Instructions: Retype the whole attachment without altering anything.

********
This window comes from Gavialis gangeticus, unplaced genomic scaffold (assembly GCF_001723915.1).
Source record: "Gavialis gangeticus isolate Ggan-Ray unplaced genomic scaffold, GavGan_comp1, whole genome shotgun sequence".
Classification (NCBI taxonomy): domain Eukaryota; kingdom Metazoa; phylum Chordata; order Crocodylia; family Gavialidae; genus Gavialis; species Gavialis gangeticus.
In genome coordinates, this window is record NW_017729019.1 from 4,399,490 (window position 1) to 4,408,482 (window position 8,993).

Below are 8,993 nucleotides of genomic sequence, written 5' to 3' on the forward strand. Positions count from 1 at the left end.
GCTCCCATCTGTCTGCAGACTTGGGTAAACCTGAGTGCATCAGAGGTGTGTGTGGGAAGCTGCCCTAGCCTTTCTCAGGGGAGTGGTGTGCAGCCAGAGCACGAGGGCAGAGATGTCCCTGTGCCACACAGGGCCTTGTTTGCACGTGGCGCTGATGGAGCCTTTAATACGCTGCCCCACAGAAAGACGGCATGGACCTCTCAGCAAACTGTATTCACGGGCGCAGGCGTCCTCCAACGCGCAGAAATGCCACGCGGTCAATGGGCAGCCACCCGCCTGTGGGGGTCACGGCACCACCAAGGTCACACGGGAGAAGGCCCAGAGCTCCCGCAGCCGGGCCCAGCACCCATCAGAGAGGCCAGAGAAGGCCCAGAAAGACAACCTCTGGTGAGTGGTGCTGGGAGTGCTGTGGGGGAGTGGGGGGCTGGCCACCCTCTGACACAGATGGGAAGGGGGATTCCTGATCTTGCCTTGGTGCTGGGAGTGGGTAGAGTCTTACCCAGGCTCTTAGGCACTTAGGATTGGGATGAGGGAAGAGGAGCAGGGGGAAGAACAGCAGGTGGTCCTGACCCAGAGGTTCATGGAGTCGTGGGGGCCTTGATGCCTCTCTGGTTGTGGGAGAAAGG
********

This window comes from Gavialis gangeticus, unplaced genomic scaffold (assembly GCF_001723915.1).
Source record: "Gavialis gangeticus isolate Ggan-Ray unplaced genomic scaffold, GavGan_comp1, whole genome shotgun sequence".
Classification (NCBI taxonomy): domain Eukaryota; kingdom Metazoa; phylum Chordata; order Crocodylia; family Gavialidae; genus Gavialis; species Gavialis gangeticus.
In genome coordinates, this window is record NW_017729019.1 from 4,399,490 (window position 1) to 4,408,482 (window position 8,993).

Below are 8,993 nucleotides of genomic sequence, written 5' to 3' on the forward strand. Positions count from 1 at the left end.
GCTCCCATCTGTCTGCAGACTTGGGTAAACCTGAGTGCATCAGAGGTGTGTGTGGGAAGCTGCCCTAGCCTTTCTCAGGGGAGTGGTGTGCAGCCAGAGCACGAGGGCAGAGATGTCCCTGTGCCACACAGGGCCTTGTTTGCACGTGGCGCTGATGGAGCCTTTAATACGCTGCCCCACAGAAAGACGGCATGGACCTCTCAGCAAACTGTATTCACGGGCGCAGGCGTCCTCCAACGCGCAGAAATGCCACGCGGTCAATGGGCAGCCACCCGCCTGTGGGGGTCACGGCACCACCAAGGTCACACGGGAGAAGGCCCAGAGCTCCCGCAGCCGGGCCCAGCACCCATCAGAGAGGCCAGAGAAGGCCCAGAAAGACAACCTCTGGTGAGTGGTGCTGGGAGTGCTGTGGGGGAGTGGGGGGCTGGCCACCCTCTGACACAGATGGGAAGGGGGATTCCTGATCTTGCCTTGGTGCTGGGAGTGGGTAGAGTCTTACCCAGGCTCTTAGGCACTTAGGATTGGGATGAGGGAAGAGGAGCAGGGGGAAGAACAGCAGGTGGTCCTGACCCAGAGGTTCATGGAGTCGTGGGGGCCTTGATGCCTCTCTGGTTGTGGGAGAAAGG